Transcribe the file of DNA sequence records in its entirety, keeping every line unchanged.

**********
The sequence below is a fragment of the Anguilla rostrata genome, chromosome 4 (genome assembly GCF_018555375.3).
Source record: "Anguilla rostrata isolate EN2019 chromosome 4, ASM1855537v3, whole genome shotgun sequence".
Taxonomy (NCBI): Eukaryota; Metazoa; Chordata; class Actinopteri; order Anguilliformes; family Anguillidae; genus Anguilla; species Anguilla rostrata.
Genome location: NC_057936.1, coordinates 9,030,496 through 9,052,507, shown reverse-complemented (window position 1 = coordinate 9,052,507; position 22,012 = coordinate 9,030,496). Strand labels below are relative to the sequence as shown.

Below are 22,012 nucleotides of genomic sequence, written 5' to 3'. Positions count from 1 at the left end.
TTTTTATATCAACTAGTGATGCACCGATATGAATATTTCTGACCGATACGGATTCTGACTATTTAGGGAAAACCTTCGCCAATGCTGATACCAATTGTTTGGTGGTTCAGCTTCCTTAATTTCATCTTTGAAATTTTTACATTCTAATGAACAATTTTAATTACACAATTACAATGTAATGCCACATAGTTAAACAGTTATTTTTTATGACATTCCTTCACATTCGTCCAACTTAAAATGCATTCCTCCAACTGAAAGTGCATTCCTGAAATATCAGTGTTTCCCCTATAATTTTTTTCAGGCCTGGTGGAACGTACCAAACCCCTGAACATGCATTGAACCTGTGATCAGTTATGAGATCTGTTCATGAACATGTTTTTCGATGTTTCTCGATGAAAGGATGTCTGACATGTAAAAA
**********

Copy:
The sequence below is a fragment of the Anguilla rostrata genome, chromosome 4 (genome assembly GCF_018555375.3).
Source record: "Anguilla rostrata isolate EN2019 chromosome 4, ASM1855537v3, whole genome shotgun sequence".
Taxonomy (NCBI): Eukaryota; Metazoa; Chordata; class Actinopteri; order Anguilliformes; family Anguillidae; genus Anguilla; species Anguilla rostrata.
Genome location: NC_057936.1, coordinates 9,030,496 through 9,052,507, shown reverse-complemented (window position 1 = coordinate 9,052,507; position 22,012 = coordinate 9,030,496). Strand labels below are relative to the sequence as shown.

Below are 22,012 nucleotides of genomic sequence, written 5' to 3'. Positions count from 1 at the left end.
TTTTTATATCAACTAGTGATGCACCGATATGAATATTTCTGACCGATACGGATTCTGACTATTTAGGGAAAACCTTCGCCAATGCTGATACCAATTGTTTGGTGGTTCAGCTTCCTTAATTTCATCTTTGAAATTTTTACATTCTAATGAACAATTTTAATTACACAATTACAATGTAATGCCACATAGTTAAACAGTTATTTTTTATGACATTCCTTCACATTCGTCCAACTTAAAATGCATTCCTCCAACTGAAAGTGCATTCCTGAAATATCAGTGTTTCCCCTATAATTTTTTTCAGGCCTGGTGGAACGTACCAAACCCCTGAACATGCATTGAACCTGTGATCAGTTATGAGATCTGTTCATGAACATGTTTTTCGATGTTTCTCGATGAAAGGATGTCTGACATGTAAAAA